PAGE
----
Are these going to be new paid positions, or are these people coming on in a board capacity?
No, these are just people who I know who I respect their business acumen who I’ve asked to come in and help.
So they’re volunteering?
Some of them are volunteers, some people we’ve offered to pay them for an analysis. It’s a combination.
Where are we at with the strep zoo situation? Is that completely resolved at this point?
The protocol that has been put into place for treatment by the veterinarians is in the process of being done, so the bacteria actually is killed very rapidly once you start penicillin. I’ve heard it’s as rapidly as they’re not contagious in 24 hours. But we’re still taking every precaution by not mixing the dogs between the shelters; we’re making sure we keep an eye on the animals that we know were exposed for the entire time of their treatment. So it’s good in that we’ve been able to stop the illness and deaths from strep zoo, pretty much as soon as the treatment started. But we still have to monitor them. Because they’re still in that environment, and they’ve been exposed, and it’s a difficult situation in that building, it’s just a high-stress environment. There’s something that made it happen to begin with so we’re being cautious without being overly alarmist.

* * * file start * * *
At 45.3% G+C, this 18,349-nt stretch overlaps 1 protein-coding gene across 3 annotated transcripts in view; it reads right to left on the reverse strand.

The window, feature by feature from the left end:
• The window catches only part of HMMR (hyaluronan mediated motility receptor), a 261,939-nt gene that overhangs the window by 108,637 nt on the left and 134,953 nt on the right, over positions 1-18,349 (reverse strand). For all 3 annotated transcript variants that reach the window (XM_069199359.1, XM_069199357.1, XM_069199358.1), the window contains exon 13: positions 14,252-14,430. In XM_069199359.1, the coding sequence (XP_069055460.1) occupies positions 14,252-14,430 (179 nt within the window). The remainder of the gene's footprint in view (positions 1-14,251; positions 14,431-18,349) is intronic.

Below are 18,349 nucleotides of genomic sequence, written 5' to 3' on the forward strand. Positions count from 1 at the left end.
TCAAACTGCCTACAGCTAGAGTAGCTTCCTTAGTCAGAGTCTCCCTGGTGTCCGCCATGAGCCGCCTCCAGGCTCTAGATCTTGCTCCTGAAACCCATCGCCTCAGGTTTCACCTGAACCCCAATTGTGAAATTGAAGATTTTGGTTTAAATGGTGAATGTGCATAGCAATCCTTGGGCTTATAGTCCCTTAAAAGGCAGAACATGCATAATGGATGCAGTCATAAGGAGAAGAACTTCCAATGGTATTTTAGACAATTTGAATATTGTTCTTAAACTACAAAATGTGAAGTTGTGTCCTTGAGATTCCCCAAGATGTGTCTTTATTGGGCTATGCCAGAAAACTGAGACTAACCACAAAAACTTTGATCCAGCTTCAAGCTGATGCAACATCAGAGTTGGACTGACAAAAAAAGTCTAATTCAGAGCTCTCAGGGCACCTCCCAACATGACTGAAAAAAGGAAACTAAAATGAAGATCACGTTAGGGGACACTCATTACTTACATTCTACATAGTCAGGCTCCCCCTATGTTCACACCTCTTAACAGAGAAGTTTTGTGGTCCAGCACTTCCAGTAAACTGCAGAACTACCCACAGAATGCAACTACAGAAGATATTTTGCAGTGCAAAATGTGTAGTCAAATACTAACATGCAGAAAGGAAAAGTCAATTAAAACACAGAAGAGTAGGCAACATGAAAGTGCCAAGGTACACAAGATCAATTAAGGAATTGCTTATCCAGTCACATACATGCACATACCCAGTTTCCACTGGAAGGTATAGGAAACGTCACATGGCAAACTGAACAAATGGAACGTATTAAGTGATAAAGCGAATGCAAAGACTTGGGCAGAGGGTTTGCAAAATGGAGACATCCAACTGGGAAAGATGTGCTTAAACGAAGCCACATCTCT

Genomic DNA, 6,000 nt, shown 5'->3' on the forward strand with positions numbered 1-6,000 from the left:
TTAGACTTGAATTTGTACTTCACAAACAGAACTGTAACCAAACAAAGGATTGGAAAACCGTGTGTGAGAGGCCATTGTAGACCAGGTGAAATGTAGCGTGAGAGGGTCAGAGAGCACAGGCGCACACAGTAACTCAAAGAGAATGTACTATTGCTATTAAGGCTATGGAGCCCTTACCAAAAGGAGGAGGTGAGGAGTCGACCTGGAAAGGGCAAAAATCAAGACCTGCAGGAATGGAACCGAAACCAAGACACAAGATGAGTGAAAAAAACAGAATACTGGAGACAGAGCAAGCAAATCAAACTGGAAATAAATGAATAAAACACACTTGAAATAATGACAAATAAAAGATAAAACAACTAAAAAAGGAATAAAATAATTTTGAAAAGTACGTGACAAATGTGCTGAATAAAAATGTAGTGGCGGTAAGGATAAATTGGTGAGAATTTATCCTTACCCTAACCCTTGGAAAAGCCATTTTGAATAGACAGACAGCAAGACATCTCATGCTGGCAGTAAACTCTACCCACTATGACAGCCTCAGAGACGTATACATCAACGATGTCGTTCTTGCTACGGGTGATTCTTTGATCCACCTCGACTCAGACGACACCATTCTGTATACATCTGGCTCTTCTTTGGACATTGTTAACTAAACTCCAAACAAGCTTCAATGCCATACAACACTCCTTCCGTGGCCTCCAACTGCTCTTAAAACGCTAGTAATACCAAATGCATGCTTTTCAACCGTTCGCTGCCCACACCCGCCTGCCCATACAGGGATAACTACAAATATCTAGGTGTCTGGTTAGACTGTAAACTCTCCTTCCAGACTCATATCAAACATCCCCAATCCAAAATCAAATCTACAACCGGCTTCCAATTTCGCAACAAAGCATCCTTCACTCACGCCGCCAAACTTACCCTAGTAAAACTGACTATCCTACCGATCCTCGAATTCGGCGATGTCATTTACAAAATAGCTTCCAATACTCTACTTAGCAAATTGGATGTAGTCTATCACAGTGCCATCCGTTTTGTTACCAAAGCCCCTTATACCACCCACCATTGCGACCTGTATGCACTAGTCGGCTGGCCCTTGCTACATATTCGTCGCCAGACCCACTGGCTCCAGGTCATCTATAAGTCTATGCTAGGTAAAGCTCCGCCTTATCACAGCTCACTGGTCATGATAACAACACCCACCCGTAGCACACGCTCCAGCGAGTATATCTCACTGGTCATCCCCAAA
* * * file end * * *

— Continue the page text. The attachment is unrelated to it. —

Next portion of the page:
Since last year, the PSPCA has been working with the city to set up, and transfer animal-control duties to, a new city-related nonprofit called the Animal Care & Control Team (ACCT Philly). ACCT Philly formally takes over the contract and the city-owned animal shelter on April 1.
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Despite Tara Murtha’s assertions to the contrary, Philadelphia’s animals are in good hands at the Pennsylvania Society for the Prevention of Cruelty to Animals (PSPCA), the city’s contracted agency to provide animal control services. Contrary to allegations that the facility is “crumbling,” immediately upon taking over the shelter on Jan. 1, 2009, the PSPCA initiated a massive cleanup of the building that included upgrading of the air-handling system, replacement of ceiling tiles, roof repairs and cleaning and fresh painting of surfaces throughout the building. Animals at the PSPCA facility are well cared for; relations with foster care agencies are strong,...